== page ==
Nuclear Deterrence: Past and Future

Along with a co-author (Keir Lieber, Georgetown University), I am writing a book and a series of articles that explore how nuclear deterrence worked during the Cold War, and investigate the stability of deterrence in the future.

Book Project:
Exploding Deterrence: the Past and Future of Nuclear Weapons

This book explores one of the central questions of great-power politics in the nuclear age: what type of nuclear arsenal is needed to reliably deter nuclear war? American analysts hotly debated this question during the Cold War. Doves claimed that even a small U.S. nuclear force would deter Soviet aggression; Hawks warned that only a massive, survivable arsenal could reliably keep aggressors at bay. But scholars were unable to adjudicate these claims or test the various schools of nuclear deterrence theory. Without access to the most sensitive deliberations about war and peace inside the Kremlin, it was impossible to know how U.S. nuclear posture affected Soviet decisions. That critical evidence was unavailable then, and it still is today.

In this book we clear the intellectual roadblock by reversing the research question. Instead of asking how much U.S. nuclear capability was needed to deter the Soviets, we study the effect of various levels of Soviet nuclear capability on U.S. decision making. Relying on declassified American and British documents from the 1940s, 50s, and 60s, we explore a series of questions. How large and capable a nuclear arsenal did the Soviet Union need in order to deter the Western allies from using nuclear weapons in the event of major war? How did U.S. and NATO strategies, war plans, and thoughts about nuclear weapons change throughout the Cold War, and was there a strong connection between Soviet force posture and Western plans? What was the role of the nuclear taboo in constraining nuclear war?

Our archival research on U.S. and British decision-making overturns much of the conventional wisdom about nuclear deterrence, and our findings suggest that major deterrent challenges lie ahead. We hope that this book will be the best test to date of the various schools of nuclear deterrence, and that it will re-cast the role of nuclear weapons during the Cold War. The book also offers fresh evidence that casts doubt on the strength of the "nuclear taboo," and analyzes how new trends are creating challenge for nuclear deterrence in the coming decades. We have presented early drafts of papers based on this research at Dartmouth College, Notre Dame University, the University of Chicago, and Princeton University.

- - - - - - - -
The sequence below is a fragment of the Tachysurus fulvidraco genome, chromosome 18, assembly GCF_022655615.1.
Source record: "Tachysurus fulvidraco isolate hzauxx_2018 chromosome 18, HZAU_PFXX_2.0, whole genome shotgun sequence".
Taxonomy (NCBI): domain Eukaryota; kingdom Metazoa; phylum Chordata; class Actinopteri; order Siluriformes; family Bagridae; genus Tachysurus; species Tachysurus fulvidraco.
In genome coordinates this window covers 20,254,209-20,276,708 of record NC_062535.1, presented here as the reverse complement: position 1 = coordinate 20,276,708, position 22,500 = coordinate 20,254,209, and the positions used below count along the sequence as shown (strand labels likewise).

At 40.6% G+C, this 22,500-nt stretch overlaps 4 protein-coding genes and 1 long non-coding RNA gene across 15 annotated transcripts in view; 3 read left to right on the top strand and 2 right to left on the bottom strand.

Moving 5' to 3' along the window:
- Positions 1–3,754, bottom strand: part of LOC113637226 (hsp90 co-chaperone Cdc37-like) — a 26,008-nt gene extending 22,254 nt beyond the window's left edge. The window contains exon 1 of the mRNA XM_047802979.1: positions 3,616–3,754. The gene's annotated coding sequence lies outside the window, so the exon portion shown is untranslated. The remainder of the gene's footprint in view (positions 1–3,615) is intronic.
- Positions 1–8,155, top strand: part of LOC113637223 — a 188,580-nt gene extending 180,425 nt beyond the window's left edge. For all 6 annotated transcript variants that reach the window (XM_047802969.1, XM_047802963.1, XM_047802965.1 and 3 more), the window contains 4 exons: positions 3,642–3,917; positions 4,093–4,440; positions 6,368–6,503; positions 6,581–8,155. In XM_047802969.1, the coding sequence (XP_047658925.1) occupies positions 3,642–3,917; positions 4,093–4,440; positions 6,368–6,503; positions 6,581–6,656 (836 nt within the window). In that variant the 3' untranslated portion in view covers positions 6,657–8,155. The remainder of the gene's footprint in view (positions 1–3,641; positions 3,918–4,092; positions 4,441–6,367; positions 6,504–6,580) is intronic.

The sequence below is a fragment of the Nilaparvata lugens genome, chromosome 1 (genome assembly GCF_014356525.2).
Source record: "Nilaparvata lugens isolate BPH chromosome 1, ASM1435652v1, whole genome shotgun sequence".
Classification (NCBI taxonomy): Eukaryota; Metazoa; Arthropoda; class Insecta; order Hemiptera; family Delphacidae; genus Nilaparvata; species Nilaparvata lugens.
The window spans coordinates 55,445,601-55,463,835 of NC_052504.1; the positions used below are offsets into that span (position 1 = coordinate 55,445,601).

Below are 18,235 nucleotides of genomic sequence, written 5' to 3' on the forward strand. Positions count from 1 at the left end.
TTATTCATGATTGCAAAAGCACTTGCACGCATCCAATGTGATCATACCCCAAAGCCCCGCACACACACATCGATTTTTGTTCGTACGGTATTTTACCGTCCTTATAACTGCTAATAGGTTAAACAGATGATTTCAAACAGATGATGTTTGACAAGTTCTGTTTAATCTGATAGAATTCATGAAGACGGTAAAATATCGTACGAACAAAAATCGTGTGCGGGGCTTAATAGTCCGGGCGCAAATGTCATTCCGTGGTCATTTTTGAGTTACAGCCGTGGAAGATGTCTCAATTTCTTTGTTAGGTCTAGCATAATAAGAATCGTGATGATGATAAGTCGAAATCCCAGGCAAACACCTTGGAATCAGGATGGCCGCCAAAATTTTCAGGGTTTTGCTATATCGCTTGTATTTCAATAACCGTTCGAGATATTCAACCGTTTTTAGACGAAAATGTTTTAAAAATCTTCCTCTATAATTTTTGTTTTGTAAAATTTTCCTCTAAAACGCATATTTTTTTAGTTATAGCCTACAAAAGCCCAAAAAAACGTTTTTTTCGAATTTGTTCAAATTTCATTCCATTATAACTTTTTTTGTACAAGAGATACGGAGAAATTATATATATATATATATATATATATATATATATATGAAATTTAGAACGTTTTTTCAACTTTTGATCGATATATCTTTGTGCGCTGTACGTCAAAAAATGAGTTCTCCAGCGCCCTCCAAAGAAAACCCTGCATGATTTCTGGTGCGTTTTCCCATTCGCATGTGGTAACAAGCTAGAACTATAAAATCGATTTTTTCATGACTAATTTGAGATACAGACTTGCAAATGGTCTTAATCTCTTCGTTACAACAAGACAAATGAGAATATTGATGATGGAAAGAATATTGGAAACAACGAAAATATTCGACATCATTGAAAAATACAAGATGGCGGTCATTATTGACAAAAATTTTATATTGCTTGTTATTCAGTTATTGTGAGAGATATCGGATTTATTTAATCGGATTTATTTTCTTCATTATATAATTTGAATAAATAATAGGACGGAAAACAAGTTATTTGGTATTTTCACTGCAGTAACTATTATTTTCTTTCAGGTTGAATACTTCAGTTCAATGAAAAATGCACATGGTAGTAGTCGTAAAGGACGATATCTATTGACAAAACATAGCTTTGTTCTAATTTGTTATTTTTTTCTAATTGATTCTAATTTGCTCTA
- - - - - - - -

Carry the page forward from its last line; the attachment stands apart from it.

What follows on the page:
"Changes in the Nuclear Balance of Power"

For decades, nuclear weapons have been synonymous with stalemate and slaughter. Technological change, however, is rendering false many of these "old truths" about nuclear weaponry. My coauthor and I use a variety of unclassified models to assess how the accuracy revolution - which has revolutionized conventional war - is transforming nuclear weapons and undermining the foundations of deterrence. Our first set of articles on this topic ("The End of MAD," International Security, and "The Rise of U.S. Nuclear Primacy," Foreign Affairs) demonstrated that little-noticed changes in the U.S. nuclear arsenal have vastly increased the U.S. ability to wage and win nuclear wars. More recently, we have used a variety of modeling tools to demonstrate that the accuracy revolution is making low-casualty nuclear conflict a possibility for the first time. ("The Nukes We Need," Foreign Affairs, and the accompanying technical appendix.) These findings bring a mix of good and bad news for the United States: while they may reduce U.S. vulnerability to nuclear coercion, they may also blur the nuclear threshold and increase the odds of nuclear warfare. We have presented our results - the modeling work and the strategic analysis - at Draper Laboratories, Lincoln Laboratories, the U.K. Atomic Weapons Establishment (AWE) in Aldermaston, and the United States Strategic Command (Offutt Air Force Base, Omaha, Nebraska).

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Economic Globalization, Energy, and Security

Along with a co-author, (Eugene Gholz, UT Austin) I am working on a project that investigates the effects of economic globalization on war, and the effects of war on the global economy. The conventional wisdom holds that globalization has created so much interdependence that disruptions (such as from war) could cause serious economic consequences around the world. On the one hand, this interdependence is said to be an important cause of peace; on the other hand, tight interdependence implies that even faraway troubles threaten the economies of the major economic powers, potentially drawing them into far-away conflicts.

Gholz and I are exploring how the globalized economy has responded to major shocks; recently we have focused on the economic consequences of energy sector disruptions (e.g., conflicts in oil-producing regions, and attacks on tankers). This research has produced one article in Security Studies that offers a theory that identifies the conditions in which wars create significant economic damage around the world. We have also published a paper for the Cato Institute that examines how the oil industry in particular responds to shocks. In another article (currently under review at an academic journal) we develop a theory of cartel bargaining - and cartel responses to shocks - which we test using monthly country-level data on oil production and price levels. We have also discussed our findings in an op-ed in the New York Times (2009), and in an article in the American Interest (forthcoming). We are currently drafting an article comparing Russia's demonstrated ability to use the "energy weapon" by restricting natural gas sales to Europe with China's apparent efforts to acquire major stakes of equity oil in the developing world.

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